The weekly Wednesday night run to the Pit to spend unused blocks is a ritual among freshmen. Now, however, the Presidential Cabinet has devised a way for students to put their meal plan surplus to a greater good.

It is now possible to donate food and drinks to FoodLink, the local food distributor to the city’s homeless.

Each Wednesday, sponsor organizations set up a table facing students leaving check-out. Cereal, candy, chips, soda, juice, water ? just about anything that won’t spoil ? is gladly accepted.

“We encourage people not to get milk,” said program creator Greg Stein, a presidential cabinet member and junior.

The non-perishables, however, “will do a lot of good,” he said.

This pilot program has sponsor groups so, as Stein says, it won’t be the same people every week, and “it’s good publicity for them.”

Anyone may volunteer by contacting Stein.

The fledgling program is already a success. Stein reports that students donated about $250 worth of food in the program’s first two weeks. This week seems to be continuing the trend.

“We’ve had a really good turn out tonight,” said Vicki Bottazzo, a junior and member of Circle-K, this week’s sponsor.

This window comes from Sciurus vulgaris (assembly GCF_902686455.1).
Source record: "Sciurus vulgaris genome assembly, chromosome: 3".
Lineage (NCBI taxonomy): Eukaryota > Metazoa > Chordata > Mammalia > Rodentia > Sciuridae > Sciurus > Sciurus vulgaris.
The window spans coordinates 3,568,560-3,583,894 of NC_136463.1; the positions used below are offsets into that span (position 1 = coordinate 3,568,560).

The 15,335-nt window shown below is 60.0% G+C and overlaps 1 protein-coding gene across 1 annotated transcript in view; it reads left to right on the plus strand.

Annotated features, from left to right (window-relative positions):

There is plenty of room to grow, though. Despite the early success, Stein still hopes for greater awareness. “One problem is that [most] people don’t really know or understand it,” he said.

Perhaps their attention-grabbing, but questionable program title, “Don’t be a cock. Donate a block,” will help.

ITS offers computer learning in convenient “brown bags”

For those looking for an easy way to pick up skills in such computer programs as Photoshop and Dreamweaver, Information Technology Services is now offering one-hour “brown bag seminars” in Rush Rhees Library.

The classes are open to all university staff, students and faculty and run through October. A full schedule can be found on the university’s calendar Web page. No registration is necessary.

“We know not everyone has time to come in and learn hands-on so we offer these sessions for them,” said Jeff Hildeck, a computer classroom technician.

Access to these programs are available to members of the university community at the EdTech center.

Alaska first topic of Neilly Series

Arctic writer Kenn Harper begins this season’s Neilly Series of lectures, presented by the River Campus Libraries.

Besides his success as a writer, Harper is a linguist and advisor on land disputes involving Eskimos.

He will discuss his book, “Give Me My Father’s Body: The Life of the Minik,” “the New York Eskimo.” The book follows the Inuit boy, Minik who was taken from his family and brought to New York in the late 1800’s.

Other Nelly lectures will deal with Supreme Court rulings, foreign policy, and Latin music.

Harper’s presentation, which includes slides, is in the Welles-Brown room of Rush-Rhees at 5 p.m. today. There is no charge.

Reporting by Dan Bobkoff.



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